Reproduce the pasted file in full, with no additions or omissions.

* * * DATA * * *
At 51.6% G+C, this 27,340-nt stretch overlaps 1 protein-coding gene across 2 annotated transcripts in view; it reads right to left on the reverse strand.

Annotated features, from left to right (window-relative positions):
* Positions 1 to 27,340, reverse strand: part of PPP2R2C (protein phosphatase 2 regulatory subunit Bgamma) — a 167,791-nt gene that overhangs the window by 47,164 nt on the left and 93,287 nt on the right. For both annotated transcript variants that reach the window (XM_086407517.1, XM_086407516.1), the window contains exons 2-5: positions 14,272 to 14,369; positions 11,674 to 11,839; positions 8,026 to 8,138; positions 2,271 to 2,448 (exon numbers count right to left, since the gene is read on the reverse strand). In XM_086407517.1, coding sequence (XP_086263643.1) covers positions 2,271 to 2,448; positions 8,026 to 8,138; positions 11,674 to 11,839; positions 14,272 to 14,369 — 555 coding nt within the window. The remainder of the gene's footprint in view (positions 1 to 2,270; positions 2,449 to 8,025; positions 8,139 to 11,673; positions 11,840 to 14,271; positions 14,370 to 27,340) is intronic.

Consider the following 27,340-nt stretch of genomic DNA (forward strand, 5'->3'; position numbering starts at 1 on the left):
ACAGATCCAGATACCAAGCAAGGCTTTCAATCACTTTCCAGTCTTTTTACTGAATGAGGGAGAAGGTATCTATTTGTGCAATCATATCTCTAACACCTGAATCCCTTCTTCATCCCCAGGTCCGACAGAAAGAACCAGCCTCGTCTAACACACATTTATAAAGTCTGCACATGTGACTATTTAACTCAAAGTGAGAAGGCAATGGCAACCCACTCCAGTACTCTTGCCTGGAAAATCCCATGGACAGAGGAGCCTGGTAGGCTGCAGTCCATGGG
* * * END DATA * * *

At 51.6% G+C, this 27,340-nt stretch overlaps 1 protein-coding gene across 2 annotated transcripts in view; it reads right to left on the reverse strand.

Annotated features, from left to right (window-relative positions):
* Positions 1 to 27,340, reverse strand: part of PPP2R2C (protein phosphatase 2 regulatory subunit Bgamma) — a 167,791-nt gene that overhangs the window by 47,164 nt on the left and 93,287 nt on the right. For both annotated transcript variants that reach the window (XM_086407517.1, XM_086407516.1), the window contains exons 2-5: positions 14,272 to 14,369; positions 11,674 to 11,839; positions 8,026 to 8,138; positions 2,271 to 2,448 (exon numbers count right to left, since the gene is read on the reverse strand). In XM_086407517.1, coding sequence (XP_086263643.1) covers positions 2,271 to 2,448; positions 8,026 to 8,138; positions 11,674 to 11,839; positions 14,272 to 14,369 — 555 coding nt within the window. The remainder of the gene's footprint in view (positions 1 to 2,270; positions 2,449 to 8,025; positions 8,139 to 11,673; positions 11,840 to 14,271; positions 14,370 to 27,340) is intronic.

Consider the following 27,340-nt stretch of genomic DNA (forward strand, 5'->3'; position numbering starts at 1 on the left):
ACAGATCCAGATACCAAGCAAGGCTTTCAATCACTTTCCAGTCTTTTTACTGAATGAGGGAGAAGGTATCTATTTGTGCAATCATATCTCTAACACCTGAATCCCTTCTTCATCCCCAGGTCCGACAGAAAGAACCAGCCTCGTCTAACACACATTTATAAAGTCTGCACATGTGACTATTTAACTCAAAGTGAGAAGGCAATGGCAACCCACTCCAGTACTCTTGCCTGGAAAATCCCATGGACAGAGGAGCCTGGTAGGCTGCAGTCCATGGG